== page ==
At the beginning of the worldwide pandemic last year, all states in the US banned "non-essential/non-emergent or elective" medical procedures. But while some states like New Mexico, Massachusetts, and Washington actively clarified family-planning suite, pregnancy-related visits, and abortion care as essential services which could not be blocked, several remained either vague or numb on the subject. When left open to interpretation, state officials in Alabama, Texas, Ohio, Oklahoma, Tennessee, Arkansas, Louisiana, West Virginia, and others took it as a moment of uplifting pro-life political agendas and banned some or all abortion care. It is not at all surprising that these historically Republican-led states have had some of the most restrictive abortion laws in the country. This preliminary restriction across 11 states severely affected the lives of 16.3 million women in the reproductive age group. The Guttmacher Institute additionally reported that over 33 percent of women faced difficulties accessing SRH care and birth control. This number was almost 10 percent higher for racial and sexual minorities. Although many of these are blocked by the courts, the disruption led to widespread incertitude.
Medication abortion accounted for around 40 percent of all non-hospital abortions in 2017. But out of the two drugs—Mifepristone and Misoprostol—that patients use, the former is subjected to a Risk Evaluation and Mitigation Strategy (REMS) programme by the Food & Drug Administration (FDA). This implies that the drug can only be dispensed by a certified healthcare provider and cannot be sold through pharmacies or mail-orders, ruling out the scope for telehealth in medication abortion. The stay-at-home orders coupled with the supply chain disruptions hindered vital access to time-sensitive drugs. The contraction was eased a year later, in April 2021, when the Biden administration removed in-person requirements all restrictions pertaining to mailing in these drugs. But it does not promise the same for a post-pandemic America.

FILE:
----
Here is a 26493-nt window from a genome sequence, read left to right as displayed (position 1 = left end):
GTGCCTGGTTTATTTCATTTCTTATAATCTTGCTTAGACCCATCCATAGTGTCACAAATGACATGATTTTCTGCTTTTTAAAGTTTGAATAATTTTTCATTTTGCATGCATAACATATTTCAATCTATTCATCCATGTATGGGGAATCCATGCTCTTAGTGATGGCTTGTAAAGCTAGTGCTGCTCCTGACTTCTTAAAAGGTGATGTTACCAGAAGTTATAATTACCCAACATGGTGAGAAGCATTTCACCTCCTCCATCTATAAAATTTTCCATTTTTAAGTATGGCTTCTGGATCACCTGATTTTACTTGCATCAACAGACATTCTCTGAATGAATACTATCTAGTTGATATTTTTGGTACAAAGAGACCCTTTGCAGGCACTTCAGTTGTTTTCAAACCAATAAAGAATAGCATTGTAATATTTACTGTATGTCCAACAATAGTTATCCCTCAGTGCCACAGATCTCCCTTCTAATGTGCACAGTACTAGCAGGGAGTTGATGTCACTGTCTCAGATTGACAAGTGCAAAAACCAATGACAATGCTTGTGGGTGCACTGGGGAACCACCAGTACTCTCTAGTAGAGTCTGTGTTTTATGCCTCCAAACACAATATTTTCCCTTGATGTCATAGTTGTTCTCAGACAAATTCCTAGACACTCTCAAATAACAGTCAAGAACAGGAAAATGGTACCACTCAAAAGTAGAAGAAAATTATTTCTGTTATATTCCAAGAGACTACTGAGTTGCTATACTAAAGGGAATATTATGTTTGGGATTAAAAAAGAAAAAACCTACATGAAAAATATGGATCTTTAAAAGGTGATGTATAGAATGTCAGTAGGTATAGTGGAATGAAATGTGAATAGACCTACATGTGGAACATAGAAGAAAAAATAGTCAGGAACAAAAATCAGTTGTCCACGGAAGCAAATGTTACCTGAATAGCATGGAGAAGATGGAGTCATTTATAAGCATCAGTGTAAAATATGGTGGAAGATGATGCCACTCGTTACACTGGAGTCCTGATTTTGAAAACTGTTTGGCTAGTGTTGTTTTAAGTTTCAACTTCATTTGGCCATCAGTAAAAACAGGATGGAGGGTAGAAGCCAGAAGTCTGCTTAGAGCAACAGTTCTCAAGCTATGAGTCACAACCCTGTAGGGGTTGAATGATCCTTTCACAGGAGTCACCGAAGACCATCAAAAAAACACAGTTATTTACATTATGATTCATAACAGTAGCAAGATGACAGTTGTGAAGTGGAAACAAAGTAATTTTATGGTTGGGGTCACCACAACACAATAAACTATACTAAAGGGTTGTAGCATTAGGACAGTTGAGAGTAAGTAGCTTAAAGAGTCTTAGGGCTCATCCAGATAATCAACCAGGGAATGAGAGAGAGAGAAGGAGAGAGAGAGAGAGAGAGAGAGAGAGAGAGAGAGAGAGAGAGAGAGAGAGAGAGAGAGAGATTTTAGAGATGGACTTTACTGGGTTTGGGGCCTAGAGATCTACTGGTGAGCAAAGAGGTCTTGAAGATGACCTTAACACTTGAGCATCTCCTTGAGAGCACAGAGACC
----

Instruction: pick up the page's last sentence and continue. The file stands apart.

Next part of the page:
The Health Affairs Journal estimated that around 4 million women who had accessed SRH care would lose their insurance due to job losses, affecting nearly one out of 10 women who typically access these services.
Despite the ease, Arizona, Montana, Ohio, Oklahoma, Indiana, and Texas are some of the states which passed legislation this year to effectively ban telehealth for medication abortion. Telemedicine allowed women to reduce the burdens imposed on them by restrictive policies which require multiple visits to clinics, which are often quite far and inaccessible. It also helps women draw the spatial boundaries for their abortion procedure and supports them in their right to privacy by avoiding negative social consequences. In a world where Roe v. Wade is overturned, extremely limiting regulations will make women fear prosecution while ensuring their well-being.
Recessions induced by the pandemic and difficulties in mobility and access will likely worsen other vital indicators related to maternal health. The pandemic's impact on job losses and insurance coverage has affected access to SRH care, as more women become uninsured and the clinics face a surge in demand. A nationally representative survey by the National Centre for Health Statistics during 2015-17 estimated that around 44.5 million women in the age group 15–44 years received some sexual or reproductive health care, and 57 percent of these women had insurance coverage tied to their own job or a family member's job. But with massive job losses due to the economic shutdown in the pandemic, women were disproportionately battered.
The Health Affairs Journal estimated that around 4 million women who had accessed SRH care would lose their insurance due to job losses, affecting nearly one out of 10 women who typically access these services. At least 1.2 million out of these 4 million women would remain uninsured, and 1.9 million are estimated to shift to Medicaid or similar services. The uninsured women and those that would shift to Medicaid would turn towards publicly supported clinics, which are already swamped due to the pandemic. An estimated 1.7 million additional patients would have to be supported by these clinics, putting substantial financial and logistical demand on them.
Figure 1: Change in the number of women accessing SRH care at publicly funded health clinics, prior to and during the COVID-19 pandemic; categorised by insurance status.